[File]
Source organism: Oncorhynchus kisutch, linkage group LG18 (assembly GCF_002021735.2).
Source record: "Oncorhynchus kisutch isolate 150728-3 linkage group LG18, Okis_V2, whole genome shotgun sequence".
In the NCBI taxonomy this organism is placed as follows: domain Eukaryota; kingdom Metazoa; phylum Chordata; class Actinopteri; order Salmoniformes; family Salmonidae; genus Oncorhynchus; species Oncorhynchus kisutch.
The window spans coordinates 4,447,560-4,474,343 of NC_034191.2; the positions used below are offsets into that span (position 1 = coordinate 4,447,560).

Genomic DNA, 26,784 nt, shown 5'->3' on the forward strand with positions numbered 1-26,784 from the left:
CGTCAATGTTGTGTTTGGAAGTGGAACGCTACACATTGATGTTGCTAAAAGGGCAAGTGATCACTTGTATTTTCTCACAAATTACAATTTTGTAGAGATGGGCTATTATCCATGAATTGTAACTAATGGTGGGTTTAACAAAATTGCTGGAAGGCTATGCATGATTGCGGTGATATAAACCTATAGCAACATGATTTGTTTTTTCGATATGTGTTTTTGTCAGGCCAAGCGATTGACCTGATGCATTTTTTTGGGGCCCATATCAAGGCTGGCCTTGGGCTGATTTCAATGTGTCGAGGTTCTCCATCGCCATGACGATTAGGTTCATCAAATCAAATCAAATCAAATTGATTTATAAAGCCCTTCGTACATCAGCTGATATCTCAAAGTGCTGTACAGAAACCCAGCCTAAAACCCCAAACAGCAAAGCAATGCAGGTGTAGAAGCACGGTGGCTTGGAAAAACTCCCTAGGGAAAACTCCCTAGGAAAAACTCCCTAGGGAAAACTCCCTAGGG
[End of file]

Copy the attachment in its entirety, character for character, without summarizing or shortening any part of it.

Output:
Source organism: Oncorhynchus kisutch, linkage group LG18 (assembly GCF_002021735.2).
Source record: "Oncorhynchus kisutch isolate 150728-3 linkage group LG18, Okis_V2, whole genome shotgun sequence".
In the NCBI taxonomy this organism is placed as follows: domain Eukaryota; kingdom Metazoa; phylum Chordata; class Actinopteri; order Salmoniformes; family Salmonidae; genus Oncorhynchus; species Oncorhynchus kisutch.
The window spans coordinates 4,447,560-4,474,343 of NC_034191.2; the positions used below are offsets into that span (position 1 = coordinate 4,447,560).

Genomic DNA, 26,784 nt, shown 5'->3' on the forward strand with positions numbered 1-26,784 from the left:
CGTCAATGTTGTGTTTGGAAGTGGAACGCTACACATTGATGTTGCTAAAAGGGCAAGTGATCACTTGTATTTTCTCACAAATTACAATTTTGTAGAGATGGGCTATTATCCATGAATTGTAACTAATGGTGGGTTTAACAAAATTGCTGGAAGGCTATGCATGATTGCGGTGATATAAACCTATAGCAACATGATTTGTTTTTTCGATATGTGTTTTTGTCAGGCCAAGCGATTGACCTGATGCATTTTTTTGGGGCCCATATCAAGGCTGGCCTTGGGCTGATTTCAATGTGTCGAGGTTCTCCATCGCCATGACGATTAGGTTCATCAAATCAAATCAAATCAAATTGATTTATAAAGCCCTTCGTACATCAGCTGATATCTCAAAGTGCTGTACAGAAACCCAGCCTAAAACCCCAAACAGCAAAGCAATGCAGGTGTAGAAGCACGGTGGCTTGGAAAAACTCCCTAGGGAAAACTCCCTAGGAAAAACTCCCTAGGGAAAACTCCCTAGGG